All entries for Thursday 30 March 2006
March 30, 2006
What are we trying to achieve?
I define the goal quite simply: the adoption of good new technologies by lecturers and students to enhance the teaching and learning process (which at Warwick includes research activities). The effort in adopting the new technologies should be justified by the value that they add, and not negated by any disruption that they introduce to existing practices. The end result should be to contribute to Warwick becoming a world class university.
How can I contribute to this?
Perhaps the best place to start is by asking: what am I good at? That is answerable by identifying what, out of the (far too many) things that I do, people value the most.
Rob Johnson identified something important today during a discussion of a planned skills and PDP development project in History. In response to his description of the project, I raised a few critical questions that need to be answered in considering and planning the project. Without first answering these questions, the project could be undermined. People often tell me that they value this input.
Secondly, I was able to demonstrate how the nature of the project and its deliverables might change in response to these answers. Most importantly I could suggest techniques (pedagogical and otherwise) and technologies that might address the identified problems. These suggestions were based on a mix of experience (they had been used elsewhere) and rational conjecture (they were new ideas that sound feasible).
So to summarise, what I am recognised as doing well:
- help people to think and plan critically;
- suggest possible solutions.
Note that there are other things that I could potentially do well, but for various reasons beyond my control, I cannot reliably contribute them to e-learning development.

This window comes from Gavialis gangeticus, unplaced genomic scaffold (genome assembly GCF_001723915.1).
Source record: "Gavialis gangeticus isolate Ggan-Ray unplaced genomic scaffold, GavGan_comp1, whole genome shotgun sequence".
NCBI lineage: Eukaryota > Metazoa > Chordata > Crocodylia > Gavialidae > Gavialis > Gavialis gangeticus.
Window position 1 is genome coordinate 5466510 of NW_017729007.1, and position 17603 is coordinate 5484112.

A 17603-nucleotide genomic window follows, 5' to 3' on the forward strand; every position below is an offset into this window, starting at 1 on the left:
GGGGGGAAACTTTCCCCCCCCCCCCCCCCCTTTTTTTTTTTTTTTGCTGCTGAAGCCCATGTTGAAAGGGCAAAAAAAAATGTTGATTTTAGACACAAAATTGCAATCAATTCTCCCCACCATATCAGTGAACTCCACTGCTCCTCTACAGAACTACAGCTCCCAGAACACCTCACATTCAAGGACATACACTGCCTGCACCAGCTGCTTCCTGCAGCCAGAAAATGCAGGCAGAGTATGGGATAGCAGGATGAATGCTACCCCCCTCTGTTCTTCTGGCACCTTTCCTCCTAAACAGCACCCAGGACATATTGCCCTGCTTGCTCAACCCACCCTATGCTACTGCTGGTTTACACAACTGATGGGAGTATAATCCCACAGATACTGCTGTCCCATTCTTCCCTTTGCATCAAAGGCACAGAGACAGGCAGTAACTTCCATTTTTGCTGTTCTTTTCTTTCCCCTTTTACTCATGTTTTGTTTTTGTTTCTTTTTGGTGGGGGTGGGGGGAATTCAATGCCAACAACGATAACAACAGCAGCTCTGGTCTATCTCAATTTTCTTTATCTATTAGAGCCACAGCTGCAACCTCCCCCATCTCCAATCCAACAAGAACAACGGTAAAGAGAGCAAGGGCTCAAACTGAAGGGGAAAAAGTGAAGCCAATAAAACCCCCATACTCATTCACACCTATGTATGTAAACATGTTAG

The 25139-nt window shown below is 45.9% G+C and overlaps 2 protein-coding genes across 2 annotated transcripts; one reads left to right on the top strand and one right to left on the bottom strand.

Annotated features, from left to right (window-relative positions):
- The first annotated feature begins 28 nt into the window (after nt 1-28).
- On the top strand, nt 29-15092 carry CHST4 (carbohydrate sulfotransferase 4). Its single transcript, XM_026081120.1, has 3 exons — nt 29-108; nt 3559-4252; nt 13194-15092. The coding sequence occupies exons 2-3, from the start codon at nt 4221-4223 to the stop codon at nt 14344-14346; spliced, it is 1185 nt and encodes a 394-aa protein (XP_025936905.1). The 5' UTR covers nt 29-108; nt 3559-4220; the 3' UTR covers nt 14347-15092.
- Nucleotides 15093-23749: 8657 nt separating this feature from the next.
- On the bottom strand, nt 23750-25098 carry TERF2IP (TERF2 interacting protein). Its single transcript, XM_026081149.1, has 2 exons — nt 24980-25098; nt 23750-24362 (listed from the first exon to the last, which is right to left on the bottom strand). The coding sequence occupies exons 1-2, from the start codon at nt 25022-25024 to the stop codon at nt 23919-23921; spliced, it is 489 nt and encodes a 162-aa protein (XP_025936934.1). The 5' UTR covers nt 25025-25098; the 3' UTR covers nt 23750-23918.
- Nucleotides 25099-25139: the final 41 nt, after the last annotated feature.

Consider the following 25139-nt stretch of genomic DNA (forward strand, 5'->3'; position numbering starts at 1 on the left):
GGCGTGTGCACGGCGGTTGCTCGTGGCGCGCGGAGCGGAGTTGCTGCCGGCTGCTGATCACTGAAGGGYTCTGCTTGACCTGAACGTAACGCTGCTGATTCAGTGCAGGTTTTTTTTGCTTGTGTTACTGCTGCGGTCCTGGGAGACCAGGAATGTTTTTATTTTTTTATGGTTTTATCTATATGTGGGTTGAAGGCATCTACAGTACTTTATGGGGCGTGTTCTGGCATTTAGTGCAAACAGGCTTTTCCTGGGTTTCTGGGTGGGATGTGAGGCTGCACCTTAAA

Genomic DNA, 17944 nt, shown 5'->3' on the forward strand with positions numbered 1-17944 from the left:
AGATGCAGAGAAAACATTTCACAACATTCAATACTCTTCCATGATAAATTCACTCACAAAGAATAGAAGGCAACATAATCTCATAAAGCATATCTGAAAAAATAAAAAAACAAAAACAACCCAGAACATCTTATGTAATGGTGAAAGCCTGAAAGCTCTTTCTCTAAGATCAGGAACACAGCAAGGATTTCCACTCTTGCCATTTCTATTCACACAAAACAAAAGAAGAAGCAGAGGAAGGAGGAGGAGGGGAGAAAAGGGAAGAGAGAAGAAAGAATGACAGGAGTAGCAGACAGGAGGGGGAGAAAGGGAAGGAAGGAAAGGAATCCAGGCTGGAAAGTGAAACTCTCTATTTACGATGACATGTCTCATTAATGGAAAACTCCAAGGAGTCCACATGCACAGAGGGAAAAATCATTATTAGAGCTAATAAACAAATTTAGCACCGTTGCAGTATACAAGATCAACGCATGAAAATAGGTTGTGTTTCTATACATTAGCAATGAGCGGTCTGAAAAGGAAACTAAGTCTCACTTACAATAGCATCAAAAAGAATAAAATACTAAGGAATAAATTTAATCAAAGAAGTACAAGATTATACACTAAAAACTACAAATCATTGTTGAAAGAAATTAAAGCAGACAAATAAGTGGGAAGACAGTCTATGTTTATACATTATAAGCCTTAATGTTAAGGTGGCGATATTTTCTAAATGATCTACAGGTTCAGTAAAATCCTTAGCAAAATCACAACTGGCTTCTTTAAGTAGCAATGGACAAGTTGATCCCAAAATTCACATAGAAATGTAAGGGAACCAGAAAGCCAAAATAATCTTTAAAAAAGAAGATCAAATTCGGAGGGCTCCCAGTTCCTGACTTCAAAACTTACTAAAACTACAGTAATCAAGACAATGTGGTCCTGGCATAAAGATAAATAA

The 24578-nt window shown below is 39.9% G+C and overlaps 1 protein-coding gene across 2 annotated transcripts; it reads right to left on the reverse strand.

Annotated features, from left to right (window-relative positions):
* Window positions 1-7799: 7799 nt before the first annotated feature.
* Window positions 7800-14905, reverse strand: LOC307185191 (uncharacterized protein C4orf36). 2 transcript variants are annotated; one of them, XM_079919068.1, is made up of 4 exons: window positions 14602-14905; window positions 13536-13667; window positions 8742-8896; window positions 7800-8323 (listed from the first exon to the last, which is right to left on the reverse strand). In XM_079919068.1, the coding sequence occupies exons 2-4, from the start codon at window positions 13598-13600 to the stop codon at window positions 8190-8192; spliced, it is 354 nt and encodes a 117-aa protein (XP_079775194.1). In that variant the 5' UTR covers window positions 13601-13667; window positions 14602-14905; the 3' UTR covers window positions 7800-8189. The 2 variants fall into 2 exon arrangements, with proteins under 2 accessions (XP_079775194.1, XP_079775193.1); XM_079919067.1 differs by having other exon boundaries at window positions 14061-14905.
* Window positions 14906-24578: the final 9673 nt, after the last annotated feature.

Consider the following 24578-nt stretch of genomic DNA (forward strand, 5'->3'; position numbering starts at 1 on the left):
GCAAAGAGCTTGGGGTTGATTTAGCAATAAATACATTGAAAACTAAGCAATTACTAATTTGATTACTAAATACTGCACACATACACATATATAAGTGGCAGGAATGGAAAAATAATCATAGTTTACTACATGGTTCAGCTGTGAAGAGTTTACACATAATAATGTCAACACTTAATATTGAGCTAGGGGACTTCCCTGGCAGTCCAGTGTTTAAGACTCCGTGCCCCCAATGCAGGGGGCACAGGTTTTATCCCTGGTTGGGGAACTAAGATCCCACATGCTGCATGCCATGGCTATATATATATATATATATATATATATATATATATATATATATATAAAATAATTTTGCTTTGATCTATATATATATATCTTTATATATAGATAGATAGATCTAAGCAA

What can I not contribute?
These positive contributions are good and valued. They create specific requirements, including:
- helping people to answer the critical questions (through deeper investigations);
- the absolutely fundamental requirement to provide a cohesive and complete set of tools and technologies that can be used to meet the requirements to an acceptable extent;
- the need to provide good and relavant examples illustrating possible solutions (academics are constantly asking for good relevant examples from real teaching).
Unfortunately, I am finding that I cannot satisfy all of these requirements at the same time, and am not getting sufficient help in doing so. Specifically, I find that:
- I do not have enough time and resource to help them to answer the critical questions through deeper invesitgations;
- I cannot provide, or source from elsewhere within the University, the required technologies and support infrastructure – we simply do not have provisions to meet the needs that I am constantly encountering;
- given that I am having to take personal responsibility for so many of the required e-learning activities, I do not have time available to generate and document the required body of examples – the fact that there are so many gaps in the technology and support provision, also makes this difficult.
I am finding that genuine success in e-learning development, or even moderately worthwhile progress, is not happening. These problems cannot be solved by an individual in isolation. They require team work, coordination, and strategy. Without team work and strategy, I am ending up having to fulfill almost every role in the e-learning development process myself (such a diversity as to include building web applications, teaching undergraduates, consulting with academics, project management, writing showcases, testing out new technologies and much more). I conclude that a new way of working is required.